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Building Projects - VAT Note

Building work involves large sums of money, and the rate of VAT applied can make a material difference ... It is often worth spending time building a strong argument in order to demolish the VAT costs to the ground.

This is a complex area of VAT. One approach might be to examine the contracts as to whether they entitle the builder to pass the VAT charge on to the client. A case (CLP Holding Company Ltd v Singh and another [2014] EWCA Civ 1103) has shown that, despite contractual terms to the contrary, if the client had in practice confirmed with the builder that there was no further VAT to be paid, this might be a sufficient defence.

However, the contracts are usually drawn up sufficiently tightly. If we were asked to look at the impact of VAT, we might better spend our energies considering whether the standard rate is correctly applied to the construction of the new block of flats. The legislation states that the construction of a property is standard rated, except in specific circumstances.

For the construction of new dwellings (zero rated), the conditions are set out in VATA 1994 Sch 8 Group 5. For a conversion (reduced rate), the conditions are set out in VATA 1994 Sch 7A Group 6. It will be important to determine whether the constructions work meet the conditions in either case.

If the builder is an experienced and reliable supplier, it might be that they have identified that the existing building was not demolished to ground level. VATA 1994 Sch 8 Group 5 Note 18 (zero rating) states:

‘A building only ceases to be an existing building:

  1. when demolished completely to ground level; or
  2. the part remaining above ground level consists of no more than a single façade or where a corner site a double façade, the retention of which is required by planning consent or similar permission.’

Note 18 is effectively brought into play by VATA 1994 Sch 8 Group 5 Note 16, which states:

‘For the purpose of this Group, the construction of a building does not include:

  1. the conversion, reconstruction or alteration of an existing building; or
  2. any enlargement of, or extension to, an existing building except to the extent the enlargement or extension creates an additional dwelling or dwellings; or
  3. subject to Note (17) below, the construction of an annexe to an existing building.’

Note 18 seems clear when it is read in isolation: if part of the building will remain above ground, planning permission must meet the requirements of Note 18 before the works can be considered for zero-rating. The constructor might not have thought twice about charging output tax, if the client’s planning permission does not refer to the retained parts.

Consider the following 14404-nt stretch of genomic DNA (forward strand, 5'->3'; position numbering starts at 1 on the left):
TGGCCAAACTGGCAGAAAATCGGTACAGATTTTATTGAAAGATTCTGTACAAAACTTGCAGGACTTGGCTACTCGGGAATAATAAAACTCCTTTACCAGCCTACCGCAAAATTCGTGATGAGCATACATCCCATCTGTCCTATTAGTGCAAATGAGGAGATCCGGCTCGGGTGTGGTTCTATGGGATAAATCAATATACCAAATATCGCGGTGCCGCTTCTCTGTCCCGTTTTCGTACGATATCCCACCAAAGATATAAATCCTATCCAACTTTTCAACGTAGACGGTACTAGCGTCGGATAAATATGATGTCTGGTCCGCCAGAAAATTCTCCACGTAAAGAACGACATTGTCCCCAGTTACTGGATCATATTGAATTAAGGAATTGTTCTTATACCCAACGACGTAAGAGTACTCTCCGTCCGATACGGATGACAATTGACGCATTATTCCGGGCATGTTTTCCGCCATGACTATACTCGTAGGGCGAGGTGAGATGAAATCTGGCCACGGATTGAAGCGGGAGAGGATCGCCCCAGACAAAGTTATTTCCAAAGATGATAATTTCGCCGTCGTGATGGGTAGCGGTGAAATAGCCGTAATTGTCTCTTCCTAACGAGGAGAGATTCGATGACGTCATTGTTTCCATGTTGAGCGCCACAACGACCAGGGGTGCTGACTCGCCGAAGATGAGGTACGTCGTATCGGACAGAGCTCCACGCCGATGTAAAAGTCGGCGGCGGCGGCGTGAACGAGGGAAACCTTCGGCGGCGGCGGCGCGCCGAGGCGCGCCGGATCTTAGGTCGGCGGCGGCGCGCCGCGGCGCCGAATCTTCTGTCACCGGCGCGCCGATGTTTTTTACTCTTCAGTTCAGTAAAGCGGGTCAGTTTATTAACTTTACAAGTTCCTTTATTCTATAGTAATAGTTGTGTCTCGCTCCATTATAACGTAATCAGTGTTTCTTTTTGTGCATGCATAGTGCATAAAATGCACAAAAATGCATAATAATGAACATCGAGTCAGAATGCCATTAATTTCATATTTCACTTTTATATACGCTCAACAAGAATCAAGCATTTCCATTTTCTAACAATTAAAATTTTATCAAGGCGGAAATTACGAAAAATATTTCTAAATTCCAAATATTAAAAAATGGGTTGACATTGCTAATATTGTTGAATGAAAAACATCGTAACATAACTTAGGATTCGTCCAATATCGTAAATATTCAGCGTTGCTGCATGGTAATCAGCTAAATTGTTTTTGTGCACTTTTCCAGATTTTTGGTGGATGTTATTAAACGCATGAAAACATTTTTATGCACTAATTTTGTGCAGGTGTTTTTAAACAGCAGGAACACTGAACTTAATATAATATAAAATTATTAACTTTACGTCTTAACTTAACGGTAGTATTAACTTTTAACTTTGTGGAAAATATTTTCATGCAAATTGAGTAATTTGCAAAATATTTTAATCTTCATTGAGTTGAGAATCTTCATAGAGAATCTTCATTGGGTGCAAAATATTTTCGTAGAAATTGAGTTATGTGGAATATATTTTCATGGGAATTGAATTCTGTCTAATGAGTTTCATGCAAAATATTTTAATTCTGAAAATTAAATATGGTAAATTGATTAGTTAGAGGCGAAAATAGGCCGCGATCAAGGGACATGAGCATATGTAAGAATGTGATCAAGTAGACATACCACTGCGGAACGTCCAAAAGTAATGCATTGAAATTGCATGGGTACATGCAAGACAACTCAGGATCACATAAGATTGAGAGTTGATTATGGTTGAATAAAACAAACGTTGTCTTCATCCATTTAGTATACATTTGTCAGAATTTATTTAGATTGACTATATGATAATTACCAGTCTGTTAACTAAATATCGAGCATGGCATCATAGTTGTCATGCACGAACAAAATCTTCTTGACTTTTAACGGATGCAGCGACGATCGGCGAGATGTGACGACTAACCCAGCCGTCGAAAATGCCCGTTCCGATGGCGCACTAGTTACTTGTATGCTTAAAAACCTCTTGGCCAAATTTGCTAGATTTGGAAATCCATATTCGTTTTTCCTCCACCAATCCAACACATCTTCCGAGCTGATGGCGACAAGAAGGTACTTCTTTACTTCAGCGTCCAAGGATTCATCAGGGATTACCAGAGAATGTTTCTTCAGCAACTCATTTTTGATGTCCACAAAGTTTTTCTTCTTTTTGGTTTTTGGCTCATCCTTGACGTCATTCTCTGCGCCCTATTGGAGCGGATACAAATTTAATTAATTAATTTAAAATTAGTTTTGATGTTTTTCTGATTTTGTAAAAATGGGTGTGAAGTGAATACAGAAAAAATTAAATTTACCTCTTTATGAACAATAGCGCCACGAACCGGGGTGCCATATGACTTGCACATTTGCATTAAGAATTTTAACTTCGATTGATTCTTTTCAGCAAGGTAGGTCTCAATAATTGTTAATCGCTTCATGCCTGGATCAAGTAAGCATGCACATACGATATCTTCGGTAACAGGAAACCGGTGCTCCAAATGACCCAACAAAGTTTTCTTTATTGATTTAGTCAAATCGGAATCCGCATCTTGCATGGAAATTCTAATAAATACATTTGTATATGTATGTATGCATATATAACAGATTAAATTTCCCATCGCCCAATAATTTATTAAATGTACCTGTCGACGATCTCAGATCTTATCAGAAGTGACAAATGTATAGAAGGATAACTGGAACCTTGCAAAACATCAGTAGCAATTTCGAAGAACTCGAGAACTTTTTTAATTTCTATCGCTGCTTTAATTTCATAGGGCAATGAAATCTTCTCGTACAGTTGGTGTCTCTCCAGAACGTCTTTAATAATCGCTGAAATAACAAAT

At this point, we as advisors might be considering whether the construction works should have been charged to VAT at the reduced rate as a conversion from an existing building (according to Note 18) to a building containing a different number of dwellings. However, before exploring this avenue, it is plain that we should first consider a recent case which was lost by HMRC: J3 Building Solutions Ltd v HMRC [2016] UKFTT 0318 (TC).

This case confirms a reasoning alluded to in an earlier Upper Tribunal case (Astral Construction Ltd vHMRC [2015] UKUT 0021 (TCC)). It is now clear that the definition in Note 18 is not engaged unless the construction works are a conversion, reconstruction, alteration, enlargement, extension or annexe.

There are not enough details in the initial question to consider whether the construction works in this instance fall into any of these categories. However, there does seem to be a good chance that

the works required essentially to for example knock down a large house and build a new block of flats could qualify for zero rating.

One final practical comment: if it is thought that the construction should be zero rated or reduced rated, the next step would be to discuss this with the builder in order to persuade them that their works are not correctly subject to VAT at the standard rate. This is likely to be a difficult conversation, as the builder will be taking responsibility for any VAT which is not charged correctly, should HMRC consider that the standard rate is appropriate. Where the argument is less than clear, the builder might consider approaching HMRC to obtain clarity.

This article is intended as advice in general terms only and clients or others with any issues in this may not rely on it in any specific areas. We accept no liability for anyone who may seek to do so without having obtained proper professional advice If you consider that the matters raised here are relevant to your business please contact us to arrange to discuss this.

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